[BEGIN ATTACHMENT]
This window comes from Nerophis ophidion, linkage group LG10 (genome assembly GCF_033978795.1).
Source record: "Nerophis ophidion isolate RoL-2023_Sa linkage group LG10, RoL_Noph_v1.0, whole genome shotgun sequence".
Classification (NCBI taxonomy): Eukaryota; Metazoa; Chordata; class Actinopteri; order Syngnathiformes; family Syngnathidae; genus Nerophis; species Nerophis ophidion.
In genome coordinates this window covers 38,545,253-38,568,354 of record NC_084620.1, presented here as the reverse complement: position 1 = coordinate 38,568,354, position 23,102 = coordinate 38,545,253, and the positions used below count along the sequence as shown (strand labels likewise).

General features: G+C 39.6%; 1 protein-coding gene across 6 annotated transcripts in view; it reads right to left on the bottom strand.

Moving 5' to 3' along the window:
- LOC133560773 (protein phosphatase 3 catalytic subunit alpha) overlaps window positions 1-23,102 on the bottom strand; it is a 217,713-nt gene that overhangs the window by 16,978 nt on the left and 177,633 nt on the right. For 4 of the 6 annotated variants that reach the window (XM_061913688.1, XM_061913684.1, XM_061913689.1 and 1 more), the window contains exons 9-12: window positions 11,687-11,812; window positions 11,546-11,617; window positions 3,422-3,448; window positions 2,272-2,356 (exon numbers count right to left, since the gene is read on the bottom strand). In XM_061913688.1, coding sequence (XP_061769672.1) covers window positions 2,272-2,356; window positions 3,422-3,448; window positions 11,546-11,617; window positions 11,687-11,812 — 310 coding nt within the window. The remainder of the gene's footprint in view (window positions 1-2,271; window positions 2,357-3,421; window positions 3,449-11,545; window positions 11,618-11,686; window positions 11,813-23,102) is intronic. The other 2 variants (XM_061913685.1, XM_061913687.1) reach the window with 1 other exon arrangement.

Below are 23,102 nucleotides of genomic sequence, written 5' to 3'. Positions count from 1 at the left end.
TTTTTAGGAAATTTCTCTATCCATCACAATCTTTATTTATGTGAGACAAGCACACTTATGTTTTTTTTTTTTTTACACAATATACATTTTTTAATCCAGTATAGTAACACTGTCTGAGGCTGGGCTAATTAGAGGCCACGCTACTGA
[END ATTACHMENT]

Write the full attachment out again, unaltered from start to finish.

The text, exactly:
This window comes from Nerophis ophidion, linkage group LG10 (genome assembly GCF_033978795.1).
Source record: "Nerophis ophidion isolate RoL-2023_Sa linkage group LG10, RoL_Noph_v1.0, whole genome shotgun sequence".
Classification (NCBI taxonomy): Eukaryota; Metazoa; Chordata; class Actinopteri; order Syngnathiformes; family Syngnathidae; genus Nerophis; species Nerophis ophidion.
In genome coordinates this window covers 38,545,253-38,568,354 of record NC_084620.1, presented here as the reverse complement: position 1 = coordinate 38,568,354, position 23,102 = coordinate 38,545,253, and the positions used below count along the sequence as shown (strand labels likewise).

General features: G+C 39.6%; 1 protein-coding gene across 6 annotated transcripts in view; it reads right to left on the bottom strand.

Moving 5' to 3' along the window:
- LOC133560773 (protein phosphatase 3 catalytic subunit alpha) overlaps window positions 1-23,102 on the bottom strand; it is a 217,713-nt gene that overhangs the window by 16,978 nt on the left and 177,633 nt on the right. For 4 of the 6 annotated variants that reach the window (XM_061913688.1, XM_061913684.1, XM_061913689.1 and 1 more), the window contains exons 9-12: window positions 11,687-11,812; window positions 11,546-11,617; window positions 3,422-3,448; window positions 2,272-2,356 (exon numbers count right to left, since the gene is read on the bottom strand). In XM_061913688.1, coding sequence (XP_061769672.1) covers window positions 2,272-2,356; window positions 3,422-3,448; window positions 11,546-11,617; window positions 11,687-11,812 — 310 coding nt within the window. The remainder of the gene's footprint in view (window positions 1-2,271; window positions 2,357-3,421; window positions 3,449-11,545; window positions 11,618-11,686; window positions 11,813-23,102) is intronic. The other 2 variants (XM_061913685.1, XM_061913687.1) reach the window with 1 other exon arrangement.

Below are 23,102 nucleotides of genomic sequence, written 5' to 3'. Positions count from 1 at the left end.
TTTTTAGGAAATTTCTCTATCCATCACAATCTTTATTTATGTGAGACAAGCACACTTATGTTTTTTTTTTTTTTACACAATATACATTTTTTAATCCAGTATAGTAACACTGTCTGAGGCTGGGCTAATTAGAGGCCACGCTACTGA